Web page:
Tannoy Legacy Arden – Sound quality
I mostly tested the Tannoy Arden wired with Atlas Mavros speaker cable to either the Musical Fidelity M6 Encore all-in-one or Leema Acoustics Tucana II Anniversary Edition amp. With the latter I used a Chord Hugo 2 DAC and Microsoft Surface Pro 4 for a digital source, or a Rega RP8 turntable and Apheta 2 cartridge for some vinyl action.
I started with the treble settings on the Arden at level for both energy and roll-off. First impressions were of massive scale, and a warm, laidback presentation that could almost have come with its own bottle of port and a fondue set. Clinical and uncoloured it was not, but it certainly wasn’t unpleasant.
With the treble energy ramped up one notch, things came alive. Boy did they come alive.
Listening to Josh Ritter’s ‘Sermon on the Rocks’ the piano at the opening of ‘Homecoming’ popped and shimmered in the air with utter perfection, swiftly joined by the kickdrum thudding with real gut-punching authority. As the song built to its climax, the unbelievably expansive soundstage filled with layer upon layer until I could almost feel a wall of air being pushed towards me by those massive drivers.
Playing some bass-heavy Massive Attack and Gorillaz, the bottom end was truly astonishing – deep and solid without ever feeling lumpen or loose.
With something more intimate – the haunting title track from Joe Purdy’s ‘Canyon Joe’ – the rock-solid imaging ensured that Purdy sat slap-bang in between the two speakers. The level of realism was simply astonishing. Few speakers can give you that feeling of actually being at a live gig, but these are just such a pair.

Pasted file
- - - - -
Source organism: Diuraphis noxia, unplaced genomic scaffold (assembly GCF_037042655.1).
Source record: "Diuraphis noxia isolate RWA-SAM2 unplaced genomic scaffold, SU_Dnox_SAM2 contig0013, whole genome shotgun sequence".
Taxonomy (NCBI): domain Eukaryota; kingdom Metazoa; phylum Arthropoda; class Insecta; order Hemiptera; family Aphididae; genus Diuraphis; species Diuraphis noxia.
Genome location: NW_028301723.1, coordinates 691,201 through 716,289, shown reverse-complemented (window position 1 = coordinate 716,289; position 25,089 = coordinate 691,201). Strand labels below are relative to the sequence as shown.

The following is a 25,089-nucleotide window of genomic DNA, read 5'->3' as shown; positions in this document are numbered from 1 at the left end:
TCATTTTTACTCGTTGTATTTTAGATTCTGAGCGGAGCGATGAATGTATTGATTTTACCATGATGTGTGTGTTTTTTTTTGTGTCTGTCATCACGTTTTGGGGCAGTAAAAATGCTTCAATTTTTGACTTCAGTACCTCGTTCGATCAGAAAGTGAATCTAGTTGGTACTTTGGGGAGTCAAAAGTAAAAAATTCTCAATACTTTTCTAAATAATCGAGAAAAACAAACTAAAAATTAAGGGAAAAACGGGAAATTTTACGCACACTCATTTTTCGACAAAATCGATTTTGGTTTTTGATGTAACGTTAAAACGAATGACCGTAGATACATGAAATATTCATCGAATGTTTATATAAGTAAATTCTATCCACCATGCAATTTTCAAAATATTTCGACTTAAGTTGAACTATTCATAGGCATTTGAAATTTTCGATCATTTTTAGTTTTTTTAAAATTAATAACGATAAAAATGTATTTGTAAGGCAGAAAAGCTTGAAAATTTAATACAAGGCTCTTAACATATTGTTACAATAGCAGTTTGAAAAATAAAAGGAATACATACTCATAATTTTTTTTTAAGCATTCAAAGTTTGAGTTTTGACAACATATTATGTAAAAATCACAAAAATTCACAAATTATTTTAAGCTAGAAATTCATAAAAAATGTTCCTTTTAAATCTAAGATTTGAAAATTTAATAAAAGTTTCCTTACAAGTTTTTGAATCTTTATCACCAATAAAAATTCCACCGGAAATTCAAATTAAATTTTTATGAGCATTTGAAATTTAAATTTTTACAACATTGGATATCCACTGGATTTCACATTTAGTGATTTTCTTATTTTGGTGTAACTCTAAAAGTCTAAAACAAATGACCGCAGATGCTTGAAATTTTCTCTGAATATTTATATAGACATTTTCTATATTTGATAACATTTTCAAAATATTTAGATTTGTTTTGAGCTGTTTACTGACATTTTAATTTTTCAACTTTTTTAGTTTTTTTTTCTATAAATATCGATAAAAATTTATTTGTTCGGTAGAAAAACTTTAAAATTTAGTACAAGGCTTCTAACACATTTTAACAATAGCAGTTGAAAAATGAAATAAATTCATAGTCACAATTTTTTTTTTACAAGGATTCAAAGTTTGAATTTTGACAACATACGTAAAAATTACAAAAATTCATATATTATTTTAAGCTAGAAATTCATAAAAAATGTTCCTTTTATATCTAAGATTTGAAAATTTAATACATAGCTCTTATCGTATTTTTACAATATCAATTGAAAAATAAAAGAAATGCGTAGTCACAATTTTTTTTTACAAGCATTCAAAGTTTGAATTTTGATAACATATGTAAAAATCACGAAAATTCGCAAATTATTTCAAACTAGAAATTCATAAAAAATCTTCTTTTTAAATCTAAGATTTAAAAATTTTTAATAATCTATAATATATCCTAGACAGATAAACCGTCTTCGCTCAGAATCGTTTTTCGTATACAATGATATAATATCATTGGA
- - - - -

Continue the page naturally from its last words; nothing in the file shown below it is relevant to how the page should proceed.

Out of interest, I whacked the treble energy up to full, but even with a little roll-off, this proved just too harsh and fatiguing in my setup.
Tannoy had mentioned that the Arden really shine with female vocals, so I played some of the tracks on Sam Beam & Jesca Hoop’s ‘Love Letter For Fire’ where Hoop takes the lead. They weren’t wrong. That sweet, warm mid-range released so beautifully and also retained superb separation when Beam harmonised – two distinct voices singing perfectly together without ever muddying into one.
Moving onto some classical in the form of Glenn Gould’s 1955 recording of Bach’s Goldberg Variations, the Arden coped well with the difficult transients. The piano notes stopped and started with enough edge to do justice to the incredibly intricate playing.
As long as you like a little honey in your musical diet, there’s really nothing the Arden can’t handle. The touch of added sweetness and warmth means the Arden are a little better suited to acoustic pieces, but electronica still comes off well.
Should I buy the Tannoy Legacy Arden?
If you’ve got the listening space for them, the Arden are an absolute must to audition. Even if you’re turned off by the ’70s styling – it won’t be for everyone – the performance is so utterly beguiling that you might be shopping for flares and paisley wallpaper before the end of the first song.
There’s also very little on the market that’s quite like the Arden. There are speakers that offer a less coloured sound, a more detailed treble, or more agile bass, but few (if any) that offer such breathtaking scale combined with wonderful subtlety and pinpoint imaging.
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Break out your wing collars, kick back and let these retro monsters take you on a sensational sonic trip.